The occasion was Patsy Terrell's Christmas party. Patsy is one of Ace's drivers and the town's Christmas maven. Her annual party is must-attend and her tree an exercise in just how much one can stress the superstructure of an artificial tree before the metal in it rebels by snapping like an overloaded bridge in an earthquake. I've helped with little engineering challenges concerning the tree for quite a few years...I call the thing "betreemoth"...but it's well worth helping with. We attended her party last year and she has accompanied Ace an Route 66/Interstate 40 trip from Oklahoma to California as well as on this year's Union Pacific 844 and Northwest USA voyages.
Local blogger Debbie Berndsen photographs Ace in the hand of Diana, owner of the Dancing Grouse, a local merchant of curious goods. You can see Debbie's party post on her blog.
Here's a picture of Debbie from last year.
Ace is wearing a sweater he picked up at Harrod's on his recent London trip. Mind you, I didn't get any clothing there, or in the whole city for that matter, nor do women go around holding me at parties.
This is Jocelyn; she's a local artist and maker of hand-made greeting cards.
That's Dottie (left) and Joya.
Terry was first seen on this blog being served ice cream and shrimp on his birthday last year. He was last seen with Dottie and Joya demonstrating Tai Chi this past April.
As such parties wind down, it's always nice to see, Here, three old friends from my newspaper days discuss weighty matters like world politics and the in-jokes of Futurama.
May your Christmas season be filled with Wonder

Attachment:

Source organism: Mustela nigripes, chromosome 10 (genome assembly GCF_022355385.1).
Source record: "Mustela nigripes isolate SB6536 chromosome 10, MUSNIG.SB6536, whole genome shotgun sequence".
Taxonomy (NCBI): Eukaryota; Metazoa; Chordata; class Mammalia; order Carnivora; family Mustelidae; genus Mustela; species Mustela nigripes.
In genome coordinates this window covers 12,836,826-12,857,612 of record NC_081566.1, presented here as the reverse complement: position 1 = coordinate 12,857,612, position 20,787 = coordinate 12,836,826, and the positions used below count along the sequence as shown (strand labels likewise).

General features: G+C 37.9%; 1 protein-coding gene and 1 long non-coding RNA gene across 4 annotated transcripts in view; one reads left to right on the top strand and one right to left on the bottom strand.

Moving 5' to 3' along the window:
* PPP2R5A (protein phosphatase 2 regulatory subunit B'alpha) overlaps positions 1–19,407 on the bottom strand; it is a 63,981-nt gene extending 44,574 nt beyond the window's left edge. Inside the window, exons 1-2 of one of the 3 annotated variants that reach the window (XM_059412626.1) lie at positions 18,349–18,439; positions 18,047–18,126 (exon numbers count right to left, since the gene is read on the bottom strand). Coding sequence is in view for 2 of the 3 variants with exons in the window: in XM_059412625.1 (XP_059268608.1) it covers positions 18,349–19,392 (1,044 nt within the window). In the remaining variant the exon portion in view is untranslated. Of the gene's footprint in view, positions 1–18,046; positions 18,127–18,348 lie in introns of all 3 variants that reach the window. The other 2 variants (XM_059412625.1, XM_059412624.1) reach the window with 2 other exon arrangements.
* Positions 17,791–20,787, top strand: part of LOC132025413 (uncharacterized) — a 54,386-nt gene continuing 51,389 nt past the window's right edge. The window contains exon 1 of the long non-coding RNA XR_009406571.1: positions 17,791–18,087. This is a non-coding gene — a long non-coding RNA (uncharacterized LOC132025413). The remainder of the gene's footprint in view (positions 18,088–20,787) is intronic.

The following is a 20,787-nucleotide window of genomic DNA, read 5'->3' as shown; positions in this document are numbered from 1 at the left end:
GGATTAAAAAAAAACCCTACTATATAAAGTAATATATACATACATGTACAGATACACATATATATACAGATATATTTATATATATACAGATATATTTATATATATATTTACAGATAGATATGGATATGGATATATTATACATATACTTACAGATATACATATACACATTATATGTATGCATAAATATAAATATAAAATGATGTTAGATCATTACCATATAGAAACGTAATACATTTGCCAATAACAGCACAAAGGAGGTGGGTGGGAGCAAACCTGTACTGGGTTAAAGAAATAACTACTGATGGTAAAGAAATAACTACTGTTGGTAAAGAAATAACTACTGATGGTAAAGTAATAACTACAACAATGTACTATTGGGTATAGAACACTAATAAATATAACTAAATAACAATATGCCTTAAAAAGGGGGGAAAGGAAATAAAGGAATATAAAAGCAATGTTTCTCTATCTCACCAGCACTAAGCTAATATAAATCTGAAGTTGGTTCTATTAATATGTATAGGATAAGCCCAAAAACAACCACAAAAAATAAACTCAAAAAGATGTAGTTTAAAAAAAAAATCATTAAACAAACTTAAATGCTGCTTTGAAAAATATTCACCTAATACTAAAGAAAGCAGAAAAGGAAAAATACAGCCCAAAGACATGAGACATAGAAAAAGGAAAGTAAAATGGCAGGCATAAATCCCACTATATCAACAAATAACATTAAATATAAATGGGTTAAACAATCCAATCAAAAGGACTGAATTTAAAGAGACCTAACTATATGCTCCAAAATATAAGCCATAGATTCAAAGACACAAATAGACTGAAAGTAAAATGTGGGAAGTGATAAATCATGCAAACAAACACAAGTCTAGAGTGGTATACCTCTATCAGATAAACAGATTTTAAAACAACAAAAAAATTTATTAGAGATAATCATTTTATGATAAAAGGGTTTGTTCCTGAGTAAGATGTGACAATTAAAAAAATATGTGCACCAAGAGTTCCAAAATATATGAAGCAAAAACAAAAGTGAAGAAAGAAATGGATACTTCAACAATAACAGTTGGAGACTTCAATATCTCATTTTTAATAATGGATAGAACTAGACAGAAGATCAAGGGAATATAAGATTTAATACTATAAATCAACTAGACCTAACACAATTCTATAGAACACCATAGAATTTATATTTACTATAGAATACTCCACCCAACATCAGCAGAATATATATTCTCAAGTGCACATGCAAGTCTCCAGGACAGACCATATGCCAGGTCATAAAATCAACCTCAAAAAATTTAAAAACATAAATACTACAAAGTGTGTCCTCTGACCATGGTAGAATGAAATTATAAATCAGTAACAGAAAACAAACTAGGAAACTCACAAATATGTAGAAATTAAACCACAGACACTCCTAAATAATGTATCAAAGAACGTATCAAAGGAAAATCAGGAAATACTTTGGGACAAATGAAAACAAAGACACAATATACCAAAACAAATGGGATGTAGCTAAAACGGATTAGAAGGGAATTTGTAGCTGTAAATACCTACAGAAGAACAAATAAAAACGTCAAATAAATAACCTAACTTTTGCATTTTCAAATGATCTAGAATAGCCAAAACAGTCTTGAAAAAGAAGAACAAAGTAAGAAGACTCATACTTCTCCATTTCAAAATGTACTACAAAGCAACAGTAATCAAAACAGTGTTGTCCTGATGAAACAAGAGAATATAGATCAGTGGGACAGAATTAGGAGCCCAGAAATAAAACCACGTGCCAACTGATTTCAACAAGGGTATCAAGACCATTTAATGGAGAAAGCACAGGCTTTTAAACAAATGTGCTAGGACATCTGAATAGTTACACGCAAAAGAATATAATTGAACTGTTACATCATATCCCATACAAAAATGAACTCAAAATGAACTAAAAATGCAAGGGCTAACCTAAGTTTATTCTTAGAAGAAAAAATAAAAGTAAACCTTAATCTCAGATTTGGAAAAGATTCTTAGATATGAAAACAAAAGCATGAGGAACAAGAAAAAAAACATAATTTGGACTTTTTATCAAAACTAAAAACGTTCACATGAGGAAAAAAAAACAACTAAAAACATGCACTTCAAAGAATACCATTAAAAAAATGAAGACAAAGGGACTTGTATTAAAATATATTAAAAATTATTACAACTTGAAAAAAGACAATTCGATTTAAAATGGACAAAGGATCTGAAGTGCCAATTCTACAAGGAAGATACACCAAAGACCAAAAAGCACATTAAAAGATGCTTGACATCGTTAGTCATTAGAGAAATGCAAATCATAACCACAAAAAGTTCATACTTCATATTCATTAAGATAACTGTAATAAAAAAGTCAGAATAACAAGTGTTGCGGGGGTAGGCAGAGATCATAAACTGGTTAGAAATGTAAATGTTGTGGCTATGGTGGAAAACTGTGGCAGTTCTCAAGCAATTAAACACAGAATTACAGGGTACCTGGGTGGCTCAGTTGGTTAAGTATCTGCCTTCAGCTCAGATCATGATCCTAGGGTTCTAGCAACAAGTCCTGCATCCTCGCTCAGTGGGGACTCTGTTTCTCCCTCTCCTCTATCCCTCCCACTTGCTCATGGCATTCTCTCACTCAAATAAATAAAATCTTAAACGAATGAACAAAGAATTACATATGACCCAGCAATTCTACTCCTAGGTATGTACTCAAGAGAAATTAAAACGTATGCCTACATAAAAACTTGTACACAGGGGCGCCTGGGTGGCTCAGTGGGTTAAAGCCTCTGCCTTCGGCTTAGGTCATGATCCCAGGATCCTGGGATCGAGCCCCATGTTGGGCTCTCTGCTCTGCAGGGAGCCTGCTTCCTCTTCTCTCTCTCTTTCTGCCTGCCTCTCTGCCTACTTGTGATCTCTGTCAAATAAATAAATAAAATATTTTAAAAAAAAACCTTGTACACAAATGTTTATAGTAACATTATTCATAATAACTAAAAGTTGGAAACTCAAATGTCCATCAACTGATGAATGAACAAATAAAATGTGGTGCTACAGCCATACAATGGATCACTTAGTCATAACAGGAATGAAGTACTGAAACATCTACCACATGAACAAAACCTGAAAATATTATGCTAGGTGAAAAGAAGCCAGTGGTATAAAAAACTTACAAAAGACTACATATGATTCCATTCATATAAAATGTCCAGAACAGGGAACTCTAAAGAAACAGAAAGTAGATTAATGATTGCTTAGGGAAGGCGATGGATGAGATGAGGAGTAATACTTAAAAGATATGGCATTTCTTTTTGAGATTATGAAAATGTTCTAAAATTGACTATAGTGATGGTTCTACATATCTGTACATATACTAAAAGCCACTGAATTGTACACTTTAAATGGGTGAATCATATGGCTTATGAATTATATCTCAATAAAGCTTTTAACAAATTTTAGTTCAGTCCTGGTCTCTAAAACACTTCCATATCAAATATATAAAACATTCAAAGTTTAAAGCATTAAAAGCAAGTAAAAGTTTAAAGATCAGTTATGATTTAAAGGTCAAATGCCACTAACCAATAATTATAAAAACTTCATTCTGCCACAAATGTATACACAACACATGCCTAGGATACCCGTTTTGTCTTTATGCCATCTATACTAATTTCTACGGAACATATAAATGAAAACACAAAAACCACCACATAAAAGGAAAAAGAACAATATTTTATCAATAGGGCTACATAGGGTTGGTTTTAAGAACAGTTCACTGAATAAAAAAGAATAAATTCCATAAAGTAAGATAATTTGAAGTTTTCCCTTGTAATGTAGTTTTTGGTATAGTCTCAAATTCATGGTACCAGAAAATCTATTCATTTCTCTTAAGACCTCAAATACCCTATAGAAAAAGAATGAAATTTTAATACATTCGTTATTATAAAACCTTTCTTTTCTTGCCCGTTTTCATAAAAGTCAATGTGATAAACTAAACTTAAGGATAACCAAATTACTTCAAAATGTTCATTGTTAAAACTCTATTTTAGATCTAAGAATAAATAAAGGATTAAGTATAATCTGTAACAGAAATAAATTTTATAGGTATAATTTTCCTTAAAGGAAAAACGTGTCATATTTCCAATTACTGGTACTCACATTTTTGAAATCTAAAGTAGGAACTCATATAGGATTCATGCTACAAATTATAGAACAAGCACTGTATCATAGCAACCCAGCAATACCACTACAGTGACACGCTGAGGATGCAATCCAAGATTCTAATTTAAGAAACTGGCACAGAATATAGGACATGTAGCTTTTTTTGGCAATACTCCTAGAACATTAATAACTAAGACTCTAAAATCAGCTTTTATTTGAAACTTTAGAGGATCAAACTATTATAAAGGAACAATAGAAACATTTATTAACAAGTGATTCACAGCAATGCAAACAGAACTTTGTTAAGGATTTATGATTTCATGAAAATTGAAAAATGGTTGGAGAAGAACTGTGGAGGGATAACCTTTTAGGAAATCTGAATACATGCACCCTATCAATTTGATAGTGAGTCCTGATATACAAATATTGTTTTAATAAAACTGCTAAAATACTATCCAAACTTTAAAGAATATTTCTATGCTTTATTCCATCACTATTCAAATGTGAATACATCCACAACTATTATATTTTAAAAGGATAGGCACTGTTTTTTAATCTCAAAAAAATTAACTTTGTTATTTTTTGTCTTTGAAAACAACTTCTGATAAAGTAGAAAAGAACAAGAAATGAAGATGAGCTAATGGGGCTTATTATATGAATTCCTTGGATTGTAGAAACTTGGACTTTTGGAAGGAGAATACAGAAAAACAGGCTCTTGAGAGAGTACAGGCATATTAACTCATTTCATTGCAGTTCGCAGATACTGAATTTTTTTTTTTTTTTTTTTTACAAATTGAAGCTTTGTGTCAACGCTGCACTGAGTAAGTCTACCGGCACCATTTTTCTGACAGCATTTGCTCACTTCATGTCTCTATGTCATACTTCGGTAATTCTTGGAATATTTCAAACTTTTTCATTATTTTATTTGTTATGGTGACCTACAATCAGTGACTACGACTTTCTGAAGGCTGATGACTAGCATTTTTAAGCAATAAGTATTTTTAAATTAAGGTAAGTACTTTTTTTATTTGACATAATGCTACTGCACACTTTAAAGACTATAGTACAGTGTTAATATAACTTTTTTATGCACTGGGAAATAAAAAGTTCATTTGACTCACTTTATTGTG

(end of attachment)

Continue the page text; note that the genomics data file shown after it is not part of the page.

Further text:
and tiki mugs
and a 1966 Major Matt Mason Moon Suit
and the secure feeling that your friends have your back
and a 12' Fiberglas Sinclair Brontosaurus (after I have one)
Have a hedge apple. A friend and I were gathering them because they are said to repel crickets from one's basement. Speaking of cleaning, I realized I'd better post any miscellaneous Fall stuff while Fall still reigned, though a tenuous reign, it is.
Late afternoon Autumn sun glints off houses in the Houston Whiteside Historic District of Hutchinson, Kansas.
I was attending a funeral when I saw this tree outside a church window. Everything dies; leaves just have the dignity of looking pretty while doing so.
There's a dearth of color-changing trees along KS Hwy 400 in the southeast part of the state, but there are a few. I shot these from the car a month - and one ice storm - ago. That little ribbon of pavement in front of them is old KS Hwy 96, which was largely replaced by 400.
Trader Vic's is part of the old guard in tiki establishments and their London location was opened back in the tiki heyday of 1963. I've had quite a few hits on my recent Northwest (US) tiki post, so I thought I'd get on to this one, as it's the only tiki place I visited in London during my trip in October (aside from seeing some Polynesian artifacts at the British Museum).
Like the only other Trader Vic's I'd seen - Beverly Hills - this one is housed in the lower level of a Hilton hotel. This particular Hilton was built in 1963 and renovated in the 1990s. It made the news in 1975 when an IRA bomb killed two people in the lobby, injured quite a few more and did extensive damage. I do not know if the damage extended to Trader Vic's or if this Vic's has ever been renovated.
The carvings n the foyer of the street entrance reminded me of what little I was able to photograph of the Los Angeles location last year.
The London location was a bit more photo-friendly than was LA. I asked politely, anticipated objections by promising to stay away from patrons, tried to keep a low profile and minimized flash.
I'm no expert, but I think this large tiki statue is Maori-inspired.